WHY I BECAME A JUNKMAN
by Bill Dunbar
IN THE BEGINNING
My wife hurled the folder into the air, scattering it all over the family room.
"Take your damn stocks!" she screamed. "I'll never look at another one again!"
Promises, promises. I stomped out of the room and slammed the door almost before she started picking
up the pieces.
That wasn't our first fight over the stock market nor our last, but their violence subsided from then on
because we decided at that point to settle out of court with a "financial divorce," dividing up the various
issues as if we were picking players for a baseball game. When we got through we had two portfolios,
"His" and "Hers." Now we'll see who's right and who's the dummy.
My wife likes underdogs and sticks with them forever, in sickness and in health — you can almost hear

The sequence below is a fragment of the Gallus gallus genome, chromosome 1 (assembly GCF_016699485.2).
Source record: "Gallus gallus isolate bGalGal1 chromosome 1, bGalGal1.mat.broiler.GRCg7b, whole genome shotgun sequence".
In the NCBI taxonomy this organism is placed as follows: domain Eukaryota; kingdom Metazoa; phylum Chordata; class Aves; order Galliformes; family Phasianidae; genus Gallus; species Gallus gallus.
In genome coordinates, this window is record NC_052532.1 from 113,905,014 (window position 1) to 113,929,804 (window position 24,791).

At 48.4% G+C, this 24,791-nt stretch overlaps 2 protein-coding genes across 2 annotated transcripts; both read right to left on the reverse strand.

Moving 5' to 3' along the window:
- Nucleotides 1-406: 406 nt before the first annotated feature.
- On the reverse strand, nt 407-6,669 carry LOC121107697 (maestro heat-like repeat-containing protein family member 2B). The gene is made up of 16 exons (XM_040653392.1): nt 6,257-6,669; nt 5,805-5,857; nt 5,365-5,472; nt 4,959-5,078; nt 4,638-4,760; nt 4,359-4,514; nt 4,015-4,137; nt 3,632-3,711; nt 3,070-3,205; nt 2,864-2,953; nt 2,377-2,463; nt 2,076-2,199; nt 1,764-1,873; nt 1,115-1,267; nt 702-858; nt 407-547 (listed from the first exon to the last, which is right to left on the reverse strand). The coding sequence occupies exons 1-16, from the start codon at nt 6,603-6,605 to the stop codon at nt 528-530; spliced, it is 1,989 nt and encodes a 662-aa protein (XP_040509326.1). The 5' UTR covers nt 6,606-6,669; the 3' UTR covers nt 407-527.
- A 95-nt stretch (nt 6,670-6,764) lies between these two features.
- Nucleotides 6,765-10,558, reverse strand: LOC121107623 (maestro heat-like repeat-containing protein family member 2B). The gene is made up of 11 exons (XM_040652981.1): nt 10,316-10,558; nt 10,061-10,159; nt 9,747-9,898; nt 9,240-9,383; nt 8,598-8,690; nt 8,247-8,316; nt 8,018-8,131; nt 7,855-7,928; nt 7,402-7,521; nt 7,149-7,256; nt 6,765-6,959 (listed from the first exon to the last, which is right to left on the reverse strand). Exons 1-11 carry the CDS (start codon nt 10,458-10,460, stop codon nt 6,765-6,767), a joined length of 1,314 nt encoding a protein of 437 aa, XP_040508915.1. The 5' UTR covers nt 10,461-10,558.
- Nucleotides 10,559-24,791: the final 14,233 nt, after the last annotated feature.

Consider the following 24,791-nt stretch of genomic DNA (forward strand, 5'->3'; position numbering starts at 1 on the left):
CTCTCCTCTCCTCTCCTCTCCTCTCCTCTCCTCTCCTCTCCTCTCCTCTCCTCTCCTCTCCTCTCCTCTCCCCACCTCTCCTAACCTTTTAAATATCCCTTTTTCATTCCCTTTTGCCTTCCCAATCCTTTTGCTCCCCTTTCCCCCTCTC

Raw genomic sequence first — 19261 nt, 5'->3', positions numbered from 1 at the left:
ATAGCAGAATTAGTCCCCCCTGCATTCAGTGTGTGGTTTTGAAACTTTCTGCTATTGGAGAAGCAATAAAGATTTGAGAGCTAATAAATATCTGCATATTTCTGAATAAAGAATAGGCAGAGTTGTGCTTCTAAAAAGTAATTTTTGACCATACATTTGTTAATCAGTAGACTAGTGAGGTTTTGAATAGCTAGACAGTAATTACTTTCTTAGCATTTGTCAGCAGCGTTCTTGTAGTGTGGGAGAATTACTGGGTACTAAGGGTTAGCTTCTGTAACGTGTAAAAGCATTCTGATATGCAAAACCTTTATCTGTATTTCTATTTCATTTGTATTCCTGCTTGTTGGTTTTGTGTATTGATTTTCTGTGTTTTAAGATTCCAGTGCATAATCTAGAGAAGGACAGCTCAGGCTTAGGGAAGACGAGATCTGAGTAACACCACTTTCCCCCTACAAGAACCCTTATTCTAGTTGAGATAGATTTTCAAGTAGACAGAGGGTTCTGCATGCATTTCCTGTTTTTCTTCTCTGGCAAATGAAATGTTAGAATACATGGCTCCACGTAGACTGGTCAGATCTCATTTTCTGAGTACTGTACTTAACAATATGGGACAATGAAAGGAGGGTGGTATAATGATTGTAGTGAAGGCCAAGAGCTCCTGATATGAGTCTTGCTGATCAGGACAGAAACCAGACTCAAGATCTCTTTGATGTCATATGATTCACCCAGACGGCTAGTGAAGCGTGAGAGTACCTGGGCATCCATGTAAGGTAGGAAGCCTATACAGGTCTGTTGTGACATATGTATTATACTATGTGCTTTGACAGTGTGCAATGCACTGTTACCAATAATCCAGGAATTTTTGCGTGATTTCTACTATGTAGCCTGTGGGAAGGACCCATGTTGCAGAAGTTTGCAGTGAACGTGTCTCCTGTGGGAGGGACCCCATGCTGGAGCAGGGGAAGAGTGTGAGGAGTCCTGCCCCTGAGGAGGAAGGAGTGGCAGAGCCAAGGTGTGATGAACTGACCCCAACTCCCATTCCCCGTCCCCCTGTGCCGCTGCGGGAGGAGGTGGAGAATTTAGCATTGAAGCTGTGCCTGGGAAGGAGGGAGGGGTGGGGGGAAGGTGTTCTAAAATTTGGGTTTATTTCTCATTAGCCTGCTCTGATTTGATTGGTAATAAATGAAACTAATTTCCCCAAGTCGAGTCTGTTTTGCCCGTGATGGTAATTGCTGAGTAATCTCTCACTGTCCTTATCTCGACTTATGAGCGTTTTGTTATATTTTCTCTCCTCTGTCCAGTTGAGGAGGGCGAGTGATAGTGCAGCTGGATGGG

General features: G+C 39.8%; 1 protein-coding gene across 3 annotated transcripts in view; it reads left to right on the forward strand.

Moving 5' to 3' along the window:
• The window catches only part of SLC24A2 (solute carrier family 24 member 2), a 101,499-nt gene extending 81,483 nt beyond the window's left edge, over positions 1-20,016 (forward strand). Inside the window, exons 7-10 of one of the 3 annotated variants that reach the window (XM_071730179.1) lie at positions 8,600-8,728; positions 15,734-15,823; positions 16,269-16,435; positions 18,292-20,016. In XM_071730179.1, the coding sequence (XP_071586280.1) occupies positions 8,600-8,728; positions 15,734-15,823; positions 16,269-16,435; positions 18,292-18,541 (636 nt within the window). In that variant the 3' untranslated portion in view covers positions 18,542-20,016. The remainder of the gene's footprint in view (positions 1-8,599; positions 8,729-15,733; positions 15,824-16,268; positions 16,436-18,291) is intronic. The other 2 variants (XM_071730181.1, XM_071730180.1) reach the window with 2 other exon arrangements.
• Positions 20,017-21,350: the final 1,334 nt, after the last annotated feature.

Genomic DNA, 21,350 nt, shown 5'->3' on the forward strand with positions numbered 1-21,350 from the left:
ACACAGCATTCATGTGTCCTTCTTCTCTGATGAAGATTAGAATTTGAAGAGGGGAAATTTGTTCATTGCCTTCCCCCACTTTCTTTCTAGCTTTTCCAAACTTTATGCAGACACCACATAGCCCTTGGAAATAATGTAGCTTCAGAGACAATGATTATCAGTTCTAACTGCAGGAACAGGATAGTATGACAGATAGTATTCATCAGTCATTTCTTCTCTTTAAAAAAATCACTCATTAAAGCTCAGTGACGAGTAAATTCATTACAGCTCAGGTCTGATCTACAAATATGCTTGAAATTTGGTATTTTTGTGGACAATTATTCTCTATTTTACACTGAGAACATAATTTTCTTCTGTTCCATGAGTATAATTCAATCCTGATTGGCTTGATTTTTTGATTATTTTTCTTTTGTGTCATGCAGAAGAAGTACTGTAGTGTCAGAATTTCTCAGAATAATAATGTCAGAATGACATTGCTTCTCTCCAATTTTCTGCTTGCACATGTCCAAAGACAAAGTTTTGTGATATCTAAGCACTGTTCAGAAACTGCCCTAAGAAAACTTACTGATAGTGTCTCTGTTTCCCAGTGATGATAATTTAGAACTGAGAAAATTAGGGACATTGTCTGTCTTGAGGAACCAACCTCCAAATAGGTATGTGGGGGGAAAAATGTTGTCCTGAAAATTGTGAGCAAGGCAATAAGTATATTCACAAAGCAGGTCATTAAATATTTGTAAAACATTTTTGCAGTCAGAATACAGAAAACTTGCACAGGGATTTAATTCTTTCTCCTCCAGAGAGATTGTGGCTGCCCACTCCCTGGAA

the wedding bells ring. Not me. I get tired of an issue after a while, especially when the price goes down
and it keeps reminding me what a dope I was for having bought it in the first place. Then I trump up a
perfectly logical reason for getting rid of it.
The next several years were a long and trying time, pure hell, during which my wife's fund took off and
left mine way back there choking on the exhaust fumes. No matter what I did I just couldn't catch up. I
tried fundamental approaches, technical methods, and a number of schemes of my own concoction, and I
didn't do so badly either, but I couldn't catch up to my wife.
Until I became a junk man.
Now my fund is on top and I'm wearing the pants again. I'll tell you how it happened.